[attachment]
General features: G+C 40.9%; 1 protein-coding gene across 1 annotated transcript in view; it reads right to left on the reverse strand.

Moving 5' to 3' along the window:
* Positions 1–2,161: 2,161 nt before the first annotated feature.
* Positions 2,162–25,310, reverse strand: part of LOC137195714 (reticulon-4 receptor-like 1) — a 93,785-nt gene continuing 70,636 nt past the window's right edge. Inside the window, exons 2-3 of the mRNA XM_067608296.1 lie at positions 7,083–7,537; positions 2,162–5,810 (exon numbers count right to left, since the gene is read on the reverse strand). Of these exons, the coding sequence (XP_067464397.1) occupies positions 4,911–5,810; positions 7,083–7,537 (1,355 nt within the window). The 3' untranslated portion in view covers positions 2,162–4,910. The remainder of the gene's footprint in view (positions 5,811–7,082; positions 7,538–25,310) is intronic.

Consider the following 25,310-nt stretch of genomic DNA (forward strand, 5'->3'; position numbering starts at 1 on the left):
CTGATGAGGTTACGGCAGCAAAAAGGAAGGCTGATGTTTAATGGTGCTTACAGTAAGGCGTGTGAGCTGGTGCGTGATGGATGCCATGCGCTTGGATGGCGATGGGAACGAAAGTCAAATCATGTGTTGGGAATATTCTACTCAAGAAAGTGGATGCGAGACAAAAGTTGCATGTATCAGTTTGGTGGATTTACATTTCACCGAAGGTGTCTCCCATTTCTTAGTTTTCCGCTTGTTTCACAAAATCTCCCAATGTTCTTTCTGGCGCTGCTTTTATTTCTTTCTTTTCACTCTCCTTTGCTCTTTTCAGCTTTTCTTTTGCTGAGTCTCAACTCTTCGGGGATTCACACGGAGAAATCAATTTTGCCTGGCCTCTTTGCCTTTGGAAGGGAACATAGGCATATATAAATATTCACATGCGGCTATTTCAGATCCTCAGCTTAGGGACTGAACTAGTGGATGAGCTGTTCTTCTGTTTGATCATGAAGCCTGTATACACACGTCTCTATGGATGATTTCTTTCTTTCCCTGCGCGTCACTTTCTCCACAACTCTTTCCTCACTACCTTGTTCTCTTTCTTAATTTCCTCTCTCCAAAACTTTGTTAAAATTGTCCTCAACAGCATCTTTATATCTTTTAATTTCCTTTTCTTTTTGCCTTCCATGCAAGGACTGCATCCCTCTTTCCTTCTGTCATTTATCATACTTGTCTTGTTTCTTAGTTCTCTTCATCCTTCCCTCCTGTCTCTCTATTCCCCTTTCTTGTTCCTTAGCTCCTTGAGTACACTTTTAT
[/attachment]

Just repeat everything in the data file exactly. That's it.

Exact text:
General features: G+C 40.9%; 1 protein-coding gene across 1 annotated transcript in view; it reads right to left on the reverse strand.

Moving 5' to 3' along the window:
* Positions 1–2,161: 2,161 nt before the first annotated feature.
* Positions 2,162–25,310, reverse strand: part of LOC137195714 (reticulon-4 receptor-like 1) — a 93,785-nt gene continuing 70,636 nt past the window's right edge. Inside the window, exons 2-3 of the mRNA XM_067608296.1 lie at positions 7,083–7,537; positions 2,162–5,810 (exon numbers count right to left, since the gene is read on the reverse strand). Of these exons, the coding sequence (XP_067464397.1) occupies positions 4,911–5,810; positions 7,083–7,537 (1,355 nt within the window). The 3' untranslated portion in view covers positions 2,162–4,910. The remainder of the gene's footprint in view (positions 5,811–7,082; positions 7,538–25,310) is intronic.

Consider the following 25,310-nt stretch of genomic DNA (forward strand, 5'->3'; position numbering starts at 1 on the left):
CTGATGAGGTTACGGCAGCAAAAAGGAAGGCTGATGTTTAATGGTGCTTACAGTAAGGCGTGTGAGCTGGTGCGTGATGGATGCCATGCGCTTGGATGGCGATGGGAACGAAAGTCAAATCATGTGTTGGGAATATTCTACTCAAGAAAGTGGATGCGAGACAAAAGTTGCATGTATCAGTTTGGTGGATTTACATTTCACCGAAGGTGTCTCCCATTTCTTAGTTTTCCGCTTGTTTCACAAAATCTCCCAATGTTCTTTCTGGCGCTGCTTTTATTTCTTTCTTTTCACTCTCCTTTGCTCTTTTCAGCTTTTCTTTTGCTGAGTCTCAACTCTTCGGGGATTCACACGGAGAAATCAATTTTGCCTGGCCTCTTTGCCTTTGGAAGGGAACATAGGCATATATAAATATTCACATGCGGCTATTTCAGATCCTCAGCTTAGGGACTGAACTAGTGGATGAGCTGTTCTTCTGTTTGATCATGAAGCCTGTATACACACGTCTCTATGGATGATTTCTTTCTTTCCCTGCGCGTCACTTTCTCCACAACTCTTTCCTCACTACCTTGTTCTCTTTCTTAATTTCCTCTCTCCAAAACTTTGTTAAAATTGTCCTCAACAGCATCTTTATATCTTTTAATTTCCTTTTCTTTTTGCCTTCCATGCAAGGACTGCATCCCTCTTTCCTTCTGTCATTTATCATACTTGTCTTGTTTCTTAGTTCTCTTCATCCTTCCCTCCTGTCTCTCTATTCCCCTTTCTTGTTCCTTAGCTCCTTGAGTACACTTTTAT